“I think it’s still quite early in the phase in the technology for a lot of industries to jump on it right away. Banks are leading the way at the moment, but insurance is not far behind and logistics is exploring it right now,” he says.
The team is currently in the process of raising a seed round of funding which they hope will help them continue to focus on developing the product.
Torvekar explains, “For me at least, I have been juggling between product development and talking to potential customers. So we are hoping to hire more people so I can concentrate [on product].”
There are certain factors to success that a startup can control — the quality of the team, the attractiveness of the product and the hustle.
One roadblock is building a product for problems or companies that do not exist, something Moskowitz says Attores was doing before it joined The FinLab accelerator programme.
The team had been focussing on the cryptocurrency market and was building an interface in that vertical to make it easier for people to build and swap smart contracts.
But after talking to banking executives, investors and companies they met during the accelerator, the team discovered they were building a product for companies or problems that did not yet exist yet.
“We realised there was a much bigger market for document and data security and proving the issuant side,” says Moskowitz.
Hence, the pivot to smart contracts for the general economy.
Also Read: Future of gold: asset stored on blockchains
Additionally, one factor that has helped Attores is the fact that Moskowitz is a well-known person within the blockchain community.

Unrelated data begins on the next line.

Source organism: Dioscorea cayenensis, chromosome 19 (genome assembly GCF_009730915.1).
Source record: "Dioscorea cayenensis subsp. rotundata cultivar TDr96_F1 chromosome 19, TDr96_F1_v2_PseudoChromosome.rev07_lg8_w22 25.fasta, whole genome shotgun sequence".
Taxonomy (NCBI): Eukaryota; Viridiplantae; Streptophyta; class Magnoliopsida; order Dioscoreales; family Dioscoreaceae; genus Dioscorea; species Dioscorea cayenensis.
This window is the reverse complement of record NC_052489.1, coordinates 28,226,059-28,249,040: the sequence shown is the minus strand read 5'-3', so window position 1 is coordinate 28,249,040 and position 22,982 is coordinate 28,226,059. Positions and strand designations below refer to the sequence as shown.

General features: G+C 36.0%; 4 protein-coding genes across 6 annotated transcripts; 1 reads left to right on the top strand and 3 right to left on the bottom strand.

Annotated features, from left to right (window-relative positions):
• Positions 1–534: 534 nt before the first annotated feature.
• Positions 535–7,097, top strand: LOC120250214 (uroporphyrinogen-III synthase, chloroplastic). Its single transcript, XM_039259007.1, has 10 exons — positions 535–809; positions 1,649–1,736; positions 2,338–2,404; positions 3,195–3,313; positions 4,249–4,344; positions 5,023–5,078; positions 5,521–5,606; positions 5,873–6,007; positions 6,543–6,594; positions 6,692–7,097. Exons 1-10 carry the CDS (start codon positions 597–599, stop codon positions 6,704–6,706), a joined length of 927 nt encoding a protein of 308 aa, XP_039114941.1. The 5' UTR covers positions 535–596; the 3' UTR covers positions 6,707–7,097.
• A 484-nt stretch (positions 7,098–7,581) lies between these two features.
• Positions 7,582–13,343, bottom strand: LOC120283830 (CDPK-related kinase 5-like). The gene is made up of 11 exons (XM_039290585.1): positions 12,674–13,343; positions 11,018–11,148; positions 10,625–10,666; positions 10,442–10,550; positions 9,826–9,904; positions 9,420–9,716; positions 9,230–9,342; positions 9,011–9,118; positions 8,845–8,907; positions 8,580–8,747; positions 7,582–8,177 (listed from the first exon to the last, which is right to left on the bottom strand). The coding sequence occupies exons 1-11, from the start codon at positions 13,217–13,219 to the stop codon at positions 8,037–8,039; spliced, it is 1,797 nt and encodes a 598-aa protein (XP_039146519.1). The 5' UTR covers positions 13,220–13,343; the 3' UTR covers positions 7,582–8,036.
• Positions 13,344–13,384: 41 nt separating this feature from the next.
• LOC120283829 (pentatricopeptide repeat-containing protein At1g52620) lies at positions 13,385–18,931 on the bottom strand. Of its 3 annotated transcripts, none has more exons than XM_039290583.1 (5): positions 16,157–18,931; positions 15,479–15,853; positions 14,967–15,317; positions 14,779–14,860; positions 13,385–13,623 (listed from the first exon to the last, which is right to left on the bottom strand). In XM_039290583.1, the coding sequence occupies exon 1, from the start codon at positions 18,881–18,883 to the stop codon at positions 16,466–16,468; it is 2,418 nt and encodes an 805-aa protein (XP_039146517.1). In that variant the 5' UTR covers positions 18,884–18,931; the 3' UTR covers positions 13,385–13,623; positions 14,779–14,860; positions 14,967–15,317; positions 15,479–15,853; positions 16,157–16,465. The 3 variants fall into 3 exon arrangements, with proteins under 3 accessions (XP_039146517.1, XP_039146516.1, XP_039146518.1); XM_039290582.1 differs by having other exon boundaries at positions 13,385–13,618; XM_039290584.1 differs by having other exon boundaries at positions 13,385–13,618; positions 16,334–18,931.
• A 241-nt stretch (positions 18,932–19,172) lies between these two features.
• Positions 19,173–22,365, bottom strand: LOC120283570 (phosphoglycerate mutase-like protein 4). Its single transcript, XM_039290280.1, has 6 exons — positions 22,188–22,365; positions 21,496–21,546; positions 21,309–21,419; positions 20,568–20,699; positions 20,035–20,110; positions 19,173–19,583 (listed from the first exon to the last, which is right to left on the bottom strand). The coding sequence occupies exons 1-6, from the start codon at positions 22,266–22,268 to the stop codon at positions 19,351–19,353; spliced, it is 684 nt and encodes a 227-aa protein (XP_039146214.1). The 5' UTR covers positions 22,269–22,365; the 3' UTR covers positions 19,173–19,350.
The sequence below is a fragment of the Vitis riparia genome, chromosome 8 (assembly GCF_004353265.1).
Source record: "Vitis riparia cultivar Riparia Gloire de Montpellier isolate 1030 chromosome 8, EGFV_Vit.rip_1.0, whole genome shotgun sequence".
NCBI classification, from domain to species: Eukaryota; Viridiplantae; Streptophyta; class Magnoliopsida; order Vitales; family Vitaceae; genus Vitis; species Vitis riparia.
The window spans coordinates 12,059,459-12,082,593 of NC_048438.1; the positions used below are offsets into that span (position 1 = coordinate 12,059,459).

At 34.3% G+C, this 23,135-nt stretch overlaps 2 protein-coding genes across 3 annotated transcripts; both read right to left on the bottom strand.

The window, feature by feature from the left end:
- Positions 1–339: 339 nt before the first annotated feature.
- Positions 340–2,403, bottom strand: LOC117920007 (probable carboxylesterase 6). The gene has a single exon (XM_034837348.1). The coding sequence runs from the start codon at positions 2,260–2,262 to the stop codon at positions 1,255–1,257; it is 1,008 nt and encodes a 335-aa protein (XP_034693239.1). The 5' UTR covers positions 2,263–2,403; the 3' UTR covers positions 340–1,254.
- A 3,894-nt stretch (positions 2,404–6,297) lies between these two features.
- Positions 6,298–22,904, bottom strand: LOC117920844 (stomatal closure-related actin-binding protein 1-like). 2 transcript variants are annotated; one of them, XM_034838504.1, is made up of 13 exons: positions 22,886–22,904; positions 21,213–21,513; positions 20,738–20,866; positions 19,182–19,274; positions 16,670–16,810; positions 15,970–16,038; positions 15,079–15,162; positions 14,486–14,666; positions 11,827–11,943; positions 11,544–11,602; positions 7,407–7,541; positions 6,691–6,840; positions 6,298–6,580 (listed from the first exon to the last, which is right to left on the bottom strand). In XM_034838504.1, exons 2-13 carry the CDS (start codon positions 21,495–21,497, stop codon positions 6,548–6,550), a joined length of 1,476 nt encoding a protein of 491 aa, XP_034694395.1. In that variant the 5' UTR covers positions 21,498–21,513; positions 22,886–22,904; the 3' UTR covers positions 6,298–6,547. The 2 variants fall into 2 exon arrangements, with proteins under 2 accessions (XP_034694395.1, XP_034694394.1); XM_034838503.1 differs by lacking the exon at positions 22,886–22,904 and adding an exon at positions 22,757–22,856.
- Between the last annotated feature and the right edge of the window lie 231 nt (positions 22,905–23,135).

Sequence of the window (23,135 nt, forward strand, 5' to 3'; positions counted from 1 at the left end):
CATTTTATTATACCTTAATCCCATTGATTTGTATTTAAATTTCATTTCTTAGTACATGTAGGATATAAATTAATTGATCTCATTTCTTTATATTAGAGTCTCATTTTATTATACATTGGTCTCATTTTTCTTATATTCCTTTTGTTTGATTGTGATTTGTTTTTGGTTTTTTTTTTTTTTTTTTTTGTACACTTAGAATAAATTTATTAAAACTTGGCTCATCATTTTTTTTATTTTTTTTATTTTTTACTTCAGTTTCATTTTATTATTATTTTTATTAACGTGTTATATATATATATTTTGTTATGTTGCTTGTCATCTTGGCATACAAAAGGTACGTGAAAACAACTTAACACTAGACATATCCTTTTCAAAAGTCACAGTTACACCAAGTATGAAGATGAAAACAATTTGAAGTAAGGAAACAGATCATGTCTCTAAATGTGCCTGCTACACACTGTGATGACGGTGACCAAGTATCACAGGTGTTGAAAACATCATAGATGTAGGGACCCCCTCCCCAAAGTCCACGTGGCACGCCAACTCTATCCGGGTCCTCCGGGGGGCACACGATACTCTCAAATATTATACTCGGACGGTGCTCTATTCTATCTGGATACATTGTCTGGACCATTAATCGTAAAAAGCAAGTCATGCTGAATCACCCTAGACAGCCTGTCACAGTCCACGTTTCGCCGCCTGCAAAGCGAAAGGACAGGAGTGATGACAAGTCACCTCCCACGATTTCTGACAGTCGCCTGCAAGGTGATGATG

He is the Founder of Coin Republic, a Singaporean digital currency exchange acquired by a Mexican exchange named meXBT in August 2015, and is a go-to expert when people want to talk bitcoin and blockchain.
“It opens up a lot of doors … so yeah, it is definitely helpful,” says Moskowitz.
The blockchain ethos
In its most idealistic of beginnings, blockchain technology — and the growth of bitcoin — was largely predicated on an ideal of shaking-up the financial industry by decentralising money.
One result is an expectation that blockchain companies will operate by using an open-source codebase.
e27 asked Torkevar to explain how that impacts him as a CTO, and the process of juggling a startup in an open source environment.
“I have a provisional patent on the back-end technology, but obviously the smart contract code itself is open source and anybody can look at it,” he says.
But he explains his primary focus is building the business logic of smart contract technology and focussing on making it easier for the average person to use.
“For banks we are going vertical and for SMEs I would say we are going horizontally,” he says.
Attores is in the very early stages of their startup — the part in which two people take care of everything. After our meetings, it was time to put the discussion in a neat little box, push it to the side of the desk, and move onto the next problem in need of solving.
Which means, looking ahead, if Attores has a good year, the duo said they want to achieve commercialisation, which means clearing the hurdle of integration.
The hope is to grow and scale with the SME sector whilst trying to lock down the larger industry players.